The Sunday Times Magazine
May 6, 2007
The Filipino Champion
BY REUBEN RAMAS CANETE
Artwork by Roy Veneracion
Of late, abstract paintings have become the watchword among interior decorators and architects doing modern housing and high-rise condominium units. Its noncomplicated subjects and simple compositions allow an ideal design parameter in which color patterns are the primary consideration for their inclusion into a predesigned interior.
At the same time, though, a dedicated corps of abstract drawn from the professional and executive ranks has also emerged since the millennium, invigorating the art scene with a more critical eye for quality, uniqueness and the original expression of Filipino artists. These abstractionists, growing up in the sixties and seventies, learned their cue from Western Abstraction, true, but have strongly adapted them to suit local realities.
Such can be found in an exhibition of five major Filipino artists now continuing at the Pinto Gallery in the Silangan Gardens, Antipolo City (until May 12). Titled Peers Ensemble, it showcases the : new works of Roy Veneracion, Gus Albor, Junyee, Nestor Vinluan and Virgilio Aviado. As an exhibition among recognized peers – and now seniors in Manila’s art scene – it is indeed remarkable that such a wide variety of abstraction is possible.
This may be due to the very different personalities and educational backgrounds of each of the participants: Albor is from UE, and was mentored by the late abstractionist Florencio Concepcion; Veneracion, Junyee and Vinluan were graduated of UP Diliman, and were tutored by Jose Joya, Constancio Bernardo, and Napoleon Abueva; which Aviado was from Ateneo, then under the sway of Eric Torres and Araceli Dans.
These different backgrounds also explain the diversity of their art-making principles. Albor utilizes a highly minimalist approach by covering the surface of his darkly-primed canvas with delicate layers of acrylic textured medium and then staining it with infinitesimal shades of white, grey, sepia, and raw ochres and siennas. “Impurities” is one such work that alludes to Albor’s forte of subliminal shading on top of a vigorously-textured, concrete-like surface, looking like delicate photographs of Saharan sand storms mixed with London fog.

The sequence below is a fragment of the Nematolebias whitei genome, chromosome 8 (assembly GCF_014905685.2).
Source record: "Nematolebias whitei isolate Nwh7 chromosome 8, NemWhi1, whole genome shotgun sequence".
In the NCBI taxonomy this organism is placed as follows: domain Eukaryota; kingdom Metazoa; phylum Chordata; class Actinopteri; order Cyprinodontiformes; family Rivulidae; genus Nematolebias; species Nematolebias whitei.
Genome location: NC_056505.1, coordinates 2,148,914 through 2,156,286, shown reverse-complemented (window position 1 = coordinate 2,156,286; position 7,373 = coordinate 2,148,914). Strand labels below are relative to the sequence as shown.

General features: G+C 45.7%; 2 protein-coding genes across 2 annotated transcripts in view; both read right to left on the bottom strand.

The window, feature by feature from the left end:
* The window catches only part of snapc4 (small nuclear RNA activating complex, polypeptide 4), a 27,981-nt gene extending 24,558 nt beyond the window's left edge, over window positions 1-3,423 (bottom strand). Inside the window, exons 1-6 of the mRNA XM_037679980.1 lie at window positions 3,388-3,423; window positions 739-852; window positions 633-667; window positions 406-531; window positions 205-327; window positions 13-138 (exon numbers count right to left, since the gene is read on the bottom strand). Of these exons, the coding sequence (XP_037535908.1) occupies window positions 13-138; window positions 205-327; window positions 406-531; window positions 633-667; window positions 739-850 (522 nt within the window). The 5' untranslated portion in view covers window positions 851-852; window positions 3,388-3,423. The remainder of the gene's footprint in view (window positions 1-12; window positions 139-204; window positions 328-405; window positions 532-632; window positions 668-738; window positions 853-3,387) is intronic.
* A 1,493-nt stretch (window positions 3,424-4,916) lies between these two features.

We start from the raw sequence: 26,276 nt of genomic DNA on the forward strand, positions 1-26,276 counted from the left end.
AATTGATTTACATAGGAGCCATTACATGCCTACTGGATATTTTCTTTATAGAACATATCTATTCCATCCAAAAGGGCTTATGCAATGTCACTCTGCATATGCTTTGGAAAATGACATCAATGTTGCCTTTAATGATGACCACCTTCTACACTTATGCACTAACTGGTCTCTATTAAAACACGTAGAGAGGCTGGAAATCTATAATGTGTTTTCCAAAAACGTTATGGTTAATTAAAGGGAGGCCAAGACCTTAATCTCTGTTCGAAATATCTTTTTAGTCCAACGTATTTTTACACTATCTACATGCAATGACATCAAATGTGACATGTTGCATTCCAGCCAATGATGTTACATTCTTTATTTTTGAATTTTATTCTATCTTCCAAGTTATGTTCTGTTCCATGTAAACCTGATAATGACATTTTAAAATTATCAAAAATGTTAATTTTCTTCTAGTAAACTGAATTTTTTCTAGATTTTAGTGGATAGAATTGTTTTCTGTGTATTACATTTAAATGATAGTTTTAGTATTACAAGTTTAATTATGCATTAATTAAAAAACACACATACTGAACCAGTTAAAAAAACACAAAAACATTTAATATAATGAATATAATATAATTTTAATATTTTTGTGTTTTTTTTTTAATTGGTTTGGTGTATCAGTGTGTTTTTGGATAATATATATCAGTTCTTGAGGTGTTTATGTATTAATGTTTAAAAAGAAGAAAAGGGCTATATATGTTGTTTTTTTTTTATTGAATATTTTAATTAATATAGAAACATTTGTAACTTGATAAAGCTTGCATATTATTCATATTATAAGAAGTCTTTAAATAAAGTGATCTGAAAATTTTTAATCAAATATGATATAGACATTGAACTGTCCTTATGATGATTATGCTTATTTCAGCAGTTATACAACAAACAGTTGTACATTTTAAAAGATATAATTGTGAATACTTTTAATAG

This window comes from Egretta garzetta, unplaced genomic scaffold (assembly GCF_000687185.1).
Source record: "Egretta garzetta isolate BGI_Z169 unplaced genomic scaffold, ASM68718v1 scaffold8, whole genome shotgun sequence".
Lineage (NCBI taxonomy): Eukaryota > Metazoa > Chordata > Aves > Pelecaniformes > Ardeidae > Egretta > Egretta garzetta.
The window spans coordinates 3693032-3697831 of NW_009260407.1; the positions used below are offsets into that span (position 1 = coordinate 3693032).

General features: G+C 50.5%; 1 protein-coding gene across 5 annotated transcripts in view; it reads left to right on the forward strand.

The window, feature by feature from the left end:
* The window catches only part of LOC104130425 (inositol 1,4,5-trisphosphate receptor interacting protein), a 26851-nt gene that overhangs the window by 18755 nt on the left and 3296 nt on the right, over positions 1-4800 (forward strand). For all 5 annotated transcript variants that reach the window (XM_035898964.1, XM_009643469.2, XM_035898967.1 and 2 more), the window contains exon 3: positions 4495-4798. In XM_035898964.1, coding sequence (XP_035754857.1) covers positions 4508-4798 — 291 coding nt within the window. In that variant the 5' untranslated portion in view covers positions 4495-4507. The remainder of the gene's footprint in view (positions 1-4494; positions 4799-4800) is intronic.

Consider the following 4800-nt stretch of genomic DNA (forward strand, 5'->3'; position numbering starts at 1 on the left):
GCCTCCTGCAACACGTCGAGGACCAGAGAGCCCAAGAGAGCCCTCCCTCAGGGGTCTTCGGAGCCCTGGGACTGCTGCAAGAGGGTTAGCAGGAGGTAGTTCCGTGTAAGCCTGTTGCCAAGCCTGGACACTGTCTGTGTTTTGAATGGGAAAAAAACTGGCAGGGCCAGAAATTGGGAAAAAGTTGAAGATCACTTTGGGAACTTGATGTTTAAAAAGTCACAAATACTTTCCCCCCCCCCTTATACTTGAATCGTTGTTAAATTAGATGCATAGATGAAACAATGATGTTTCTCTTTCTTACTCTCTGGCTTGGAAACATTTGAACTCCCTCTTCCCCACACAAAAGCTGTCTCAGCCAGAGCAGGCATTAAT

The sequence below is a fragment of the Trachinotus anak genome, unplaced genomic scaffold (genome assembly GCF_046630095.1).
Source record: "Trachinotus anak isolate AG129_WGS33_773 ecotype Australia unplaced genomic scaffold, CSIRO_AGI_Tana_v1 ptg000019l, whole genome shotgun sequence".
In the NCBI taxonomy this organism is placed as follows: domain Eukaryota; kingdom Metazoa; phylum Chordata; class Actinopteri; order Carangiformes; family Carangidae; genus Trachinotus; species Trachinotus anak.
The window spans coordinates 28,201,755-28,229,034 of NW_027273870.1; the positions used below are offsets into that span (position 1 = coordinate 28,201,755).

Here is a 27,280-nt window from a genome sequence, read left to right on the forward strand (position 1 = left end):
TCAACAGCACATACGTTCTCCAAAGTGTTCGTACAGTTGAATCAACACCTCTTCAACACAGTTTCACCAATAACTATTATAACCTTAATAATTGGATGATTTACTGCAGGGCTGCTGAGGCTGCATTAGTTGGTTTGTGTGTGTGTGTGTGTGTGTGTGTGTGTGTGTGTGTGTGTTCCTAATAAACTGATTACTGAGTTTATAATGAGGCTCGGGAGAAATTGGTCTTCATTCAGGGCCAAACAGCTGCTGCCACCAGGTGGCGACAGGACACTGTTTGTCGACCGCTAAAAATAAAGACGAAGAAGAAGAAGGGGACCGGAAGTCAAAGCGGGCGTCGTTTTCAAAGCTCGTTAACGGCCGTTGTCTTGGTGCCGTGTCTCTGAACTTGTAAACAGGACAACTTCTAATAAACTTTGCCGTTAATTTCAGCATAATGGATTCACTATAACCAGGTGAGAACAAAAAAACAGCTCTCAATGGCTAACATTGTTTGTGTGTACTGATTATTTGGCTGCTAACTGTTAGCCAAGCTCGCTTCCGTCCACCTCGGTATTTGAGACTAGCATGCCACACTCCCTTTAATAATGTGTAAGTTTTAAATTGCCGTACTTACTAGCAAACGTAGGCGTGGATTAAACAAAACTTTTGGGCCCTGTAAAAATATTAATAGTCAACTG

Aviado’s work alludes to a highly mechanistic grid of black-and-white squares and lines that reflect his training as a printmaker. Vinluan’s stain-colored paper pieces, which continue a visual counterpoint from his densely-stippled oil paintings, glow like absorption lines on an spectrograph – a better metaphor would be ghostly stacks of gaseous pancakes floating on an ice field.
Junyee, who is more known for his organic installations of found wood objects and functional wooden sculptures that connects itself with environmental issues (well before many a Johnny-come-lately would profess the same), presented the show with a deliberate contrast between “painting” and “sculpture.” His two paintings are a deliberate monochromatic contrast to each other. One piece consisting mostly of a black ground with thin white lines on top; and the other of a white background with delicate tendrils of black smudged on top. The technique of achieving both is vintage Junyee: he used an oil lamp to “smoke” the black patterns on both panels, using a mosquito screen as a stencil. His sculptures are composed of hardwood benches that had rockers for legs, and hence were called “rocking benches” – a democratic twist on the traditional household rocking chair that now seats up to six people.
The previous four abstractionists rely on an interpretation of Abstraction that relies on the Modernist concept of removing the perceived image (known as Representation), and in its place, retains simplified elements like lines, planes, colors and textures to produce an absolute, implacable whole, a work rather than an image, whose purpose is to force viewers into considering the power of art to suggest an idea or an image, rather than to spoon-feed them with empty platitudes of natural observation. It is Roy Veneracion’s courageous intermingling of abstract ideas and appropriated imagery, however, that sets him apart from this Peerage as among its more radical.